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Why aren’t we treating cannabis like the medicine it is?
I have written an awful lot about marijuana during the past few years. The beauty of it, however, is that I have reported the gamut of research about cannabis, which is what I have decided to call the plant from here on out.
Admittedly someone long fond of bud, I have chosen to abstain from it during periods of a year or longer. That’s not my choice now, as I am finding great relief from my PTSD-related anxiety, nightmares and tendency to withdraw since receiving my Illinois Medical Cannabis card.
In this new era of getting our information on social media, some experts call what I do “Wisdom Journalism.” Wisdom Journalism is when you know the topic you’re writing about so well that even though it may contain nuance that other reports leave out, it is considered acceptable by your audience.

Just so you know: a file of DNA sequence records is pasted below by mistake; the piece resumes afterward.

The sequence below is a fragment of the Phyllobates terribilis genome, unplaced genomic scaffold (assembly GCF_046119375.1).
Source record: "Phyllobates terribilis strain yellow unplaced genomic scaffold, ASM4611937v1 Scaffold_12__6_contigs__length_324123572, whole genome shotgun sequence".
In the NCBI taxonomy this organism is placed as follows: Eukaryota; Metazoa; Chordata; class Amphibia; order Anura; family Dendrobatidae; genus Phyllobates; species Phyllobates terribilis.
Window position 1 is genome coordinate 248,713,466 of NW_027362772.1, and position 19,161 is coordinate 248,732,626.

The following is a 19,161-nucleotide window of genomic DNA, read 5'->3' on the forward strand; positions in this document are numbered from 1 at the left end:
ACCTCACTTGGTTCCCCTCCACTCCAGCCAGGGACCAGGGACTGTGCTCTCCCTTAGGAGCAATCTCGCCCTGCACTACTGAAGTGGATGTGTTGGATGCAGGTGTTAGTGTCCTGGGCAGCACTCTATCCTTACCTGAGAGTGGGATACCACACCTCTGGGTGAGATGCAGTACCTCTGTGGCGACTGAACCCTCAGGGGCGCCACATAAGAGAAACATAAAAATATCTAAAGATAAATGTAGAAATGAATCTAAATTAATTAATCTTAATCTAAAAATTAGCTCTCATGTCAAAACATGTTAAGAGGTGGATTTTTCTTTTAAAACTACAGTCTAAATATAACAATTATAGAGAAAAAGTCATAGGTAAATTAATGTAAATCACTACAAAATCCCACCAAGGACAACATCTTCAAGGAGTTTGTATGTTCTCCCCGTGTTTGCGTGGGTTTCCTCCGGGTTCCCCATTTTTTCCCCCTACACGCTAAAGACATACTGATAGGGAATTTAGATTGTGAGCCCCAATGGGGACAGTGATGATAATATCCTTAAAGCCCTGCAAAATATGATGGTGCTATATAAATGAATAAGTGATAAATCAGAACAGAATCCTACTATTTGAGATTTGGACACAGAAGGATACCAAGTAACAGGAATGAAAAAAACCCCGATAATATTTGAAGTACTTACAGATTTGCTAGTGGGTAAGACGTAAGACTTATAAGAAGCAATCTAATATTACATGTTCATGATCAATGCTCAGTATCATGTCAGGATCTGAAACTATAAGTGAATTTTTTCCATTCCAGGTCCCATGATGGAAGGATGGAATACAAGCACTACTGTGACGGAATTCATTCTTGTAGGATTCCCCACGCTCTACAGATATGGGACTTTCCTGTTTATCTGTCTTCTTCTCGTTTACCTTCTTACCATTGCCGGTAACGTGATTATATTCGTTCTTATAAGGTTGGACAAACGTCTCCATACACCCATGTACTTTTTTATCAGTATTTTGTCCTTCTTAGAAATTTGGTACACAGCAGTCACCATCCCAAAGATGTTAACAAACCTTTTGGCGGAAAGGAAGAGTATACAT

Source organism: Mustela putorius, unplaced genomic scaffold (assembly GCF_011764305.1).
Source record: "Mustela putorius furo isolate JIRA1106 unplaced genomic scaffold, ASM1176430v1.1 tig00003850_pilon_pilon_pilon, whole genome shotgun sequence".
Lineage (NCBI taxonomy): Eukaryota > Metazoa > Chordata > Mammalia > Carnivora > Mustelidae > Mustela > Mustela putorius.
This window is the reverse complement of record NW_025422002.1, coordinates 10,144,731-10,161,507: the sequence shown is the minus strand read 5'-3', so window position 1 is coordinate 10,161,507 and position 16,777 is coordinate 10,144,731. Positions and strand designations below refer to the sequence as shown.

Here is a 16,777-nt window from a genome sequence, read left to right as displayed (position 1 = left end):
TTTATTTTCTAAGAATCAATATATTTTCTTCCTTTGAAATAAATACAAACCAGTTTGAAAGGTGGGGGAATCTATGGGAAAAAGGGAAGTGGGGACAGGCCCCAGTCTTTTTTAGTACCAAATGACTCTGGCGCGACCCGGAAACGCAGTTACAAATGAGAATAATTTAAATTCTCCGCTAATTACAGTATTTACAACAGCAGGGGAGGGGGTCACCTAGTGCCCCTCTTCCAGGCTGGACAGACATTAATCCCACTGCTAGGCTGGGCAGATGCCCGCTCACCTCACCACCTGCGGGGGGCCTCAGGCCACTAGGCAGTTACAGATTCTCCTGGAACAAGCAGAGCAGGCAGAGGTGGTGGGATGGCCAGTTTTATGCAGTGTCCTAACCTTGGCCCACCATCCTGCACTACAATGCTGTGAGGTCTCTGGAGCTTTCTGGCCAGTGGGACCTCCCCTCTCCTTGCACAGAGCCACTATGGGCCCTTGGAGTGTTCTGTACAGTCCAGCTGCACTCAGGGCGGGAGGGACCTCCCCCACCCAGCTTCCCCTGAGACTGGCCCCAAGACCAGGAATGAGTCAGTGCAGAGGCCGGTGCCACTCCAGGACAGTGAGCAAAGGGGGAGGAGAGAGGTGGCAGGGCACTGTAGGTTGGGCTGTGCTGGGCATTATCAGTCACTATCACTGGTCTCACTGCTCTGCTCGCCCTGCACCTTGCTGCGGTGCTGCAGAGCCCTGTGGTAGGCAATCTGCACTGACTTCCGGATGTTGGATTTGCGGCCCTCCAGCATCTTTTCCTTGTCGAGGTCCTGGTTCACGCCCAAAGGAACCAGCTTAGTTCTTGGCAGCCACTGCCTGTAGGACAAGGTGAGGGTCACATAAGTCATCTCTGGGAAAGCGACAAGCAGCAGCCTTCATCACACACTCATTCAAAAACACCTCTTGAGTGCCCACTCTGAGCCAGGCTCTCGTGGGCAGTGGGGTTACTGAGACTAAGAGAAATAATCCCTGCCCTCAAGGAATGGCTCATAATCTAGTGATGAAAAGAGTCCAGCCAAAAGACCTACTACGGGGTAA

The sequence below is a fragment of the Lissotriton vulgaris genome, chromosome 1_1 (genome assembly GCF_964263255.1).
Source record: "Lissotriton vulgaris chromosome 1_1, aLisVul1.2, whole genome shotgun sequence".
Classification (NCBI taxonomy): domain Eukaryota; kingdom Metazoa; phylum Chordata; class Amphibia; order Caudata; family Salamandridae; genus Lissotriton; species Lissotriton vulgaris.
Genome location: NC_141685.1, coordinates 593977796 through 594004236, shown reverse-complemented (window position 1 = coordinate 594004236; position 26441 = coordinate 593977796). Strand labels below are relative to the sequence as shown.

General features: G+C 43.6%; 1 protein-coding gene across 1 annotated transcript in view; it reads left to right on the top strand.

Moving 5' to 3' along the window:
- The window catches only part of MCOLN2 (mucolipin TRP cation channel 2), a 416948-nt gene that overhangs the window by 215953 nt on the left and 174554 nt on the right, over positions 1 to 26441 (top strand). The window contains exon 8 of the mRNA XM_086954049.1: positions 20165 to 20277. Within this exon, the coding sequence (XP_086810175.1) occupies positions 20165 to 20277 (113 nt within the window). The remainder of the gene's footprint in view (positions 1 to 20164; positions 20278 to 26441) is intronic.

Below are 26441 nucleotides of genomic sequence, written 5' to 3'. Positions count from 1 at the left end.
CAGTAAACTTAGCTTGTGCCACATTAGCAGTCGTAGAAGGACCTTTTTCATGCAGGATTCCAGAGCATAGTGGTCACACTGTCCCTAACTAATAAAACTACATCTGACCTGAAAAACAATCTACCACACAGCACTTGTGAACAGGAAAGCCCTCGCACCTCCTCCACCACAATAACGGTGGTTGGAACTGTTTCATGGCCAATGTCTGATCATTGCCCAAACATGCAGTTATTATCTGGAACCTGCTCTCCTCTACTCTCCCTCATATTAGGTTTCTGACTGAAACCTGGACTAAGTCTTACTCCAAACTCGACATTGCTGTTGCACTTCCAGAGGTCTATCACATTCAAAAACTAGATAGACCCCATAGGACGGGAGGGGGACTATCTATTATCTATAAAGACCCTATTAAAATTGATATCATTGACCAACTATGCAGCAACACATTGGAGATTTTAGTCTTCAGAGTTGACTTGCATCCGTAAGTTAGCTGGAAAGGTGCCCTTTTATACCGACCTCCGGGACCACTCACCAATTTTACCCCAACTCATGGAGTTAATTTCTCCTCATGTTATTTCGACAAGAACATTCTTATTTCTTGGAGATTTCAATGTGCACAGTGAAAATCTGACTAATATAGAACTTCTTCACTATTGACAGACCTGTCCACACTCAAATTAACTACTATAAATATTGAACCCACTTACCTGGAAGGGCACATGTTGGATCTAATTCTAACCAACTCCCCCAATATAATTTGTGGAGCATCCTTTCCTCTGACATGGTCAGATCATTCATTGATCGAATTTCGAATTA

Of course, if you don’t know what you’re talking about, or if you don’t walk the walk, your audience will abandon you.
I’m in a funny position having made a pretty good living the past couple of years writing branded content as a freelancer for some of the finest drug and alcohol treatment centers in America.
In general, addiction specialists traditionally have considered marijuana use a bad thing. The model of abstinence remains predominant in inpatient treatment covered by insurance companies.
Beyond that, true abstinence from all substances really is an ideal foundation for true recovery from drugs and alcohol. That said, it’s not always possible.
My views about marijuana or any topic in no way reflect the views of any of my clients.
Addiction, mental health interwoven
The reason the treatment centers I write for are so good is because they specialize in treating the co-occurring mental disorder as well.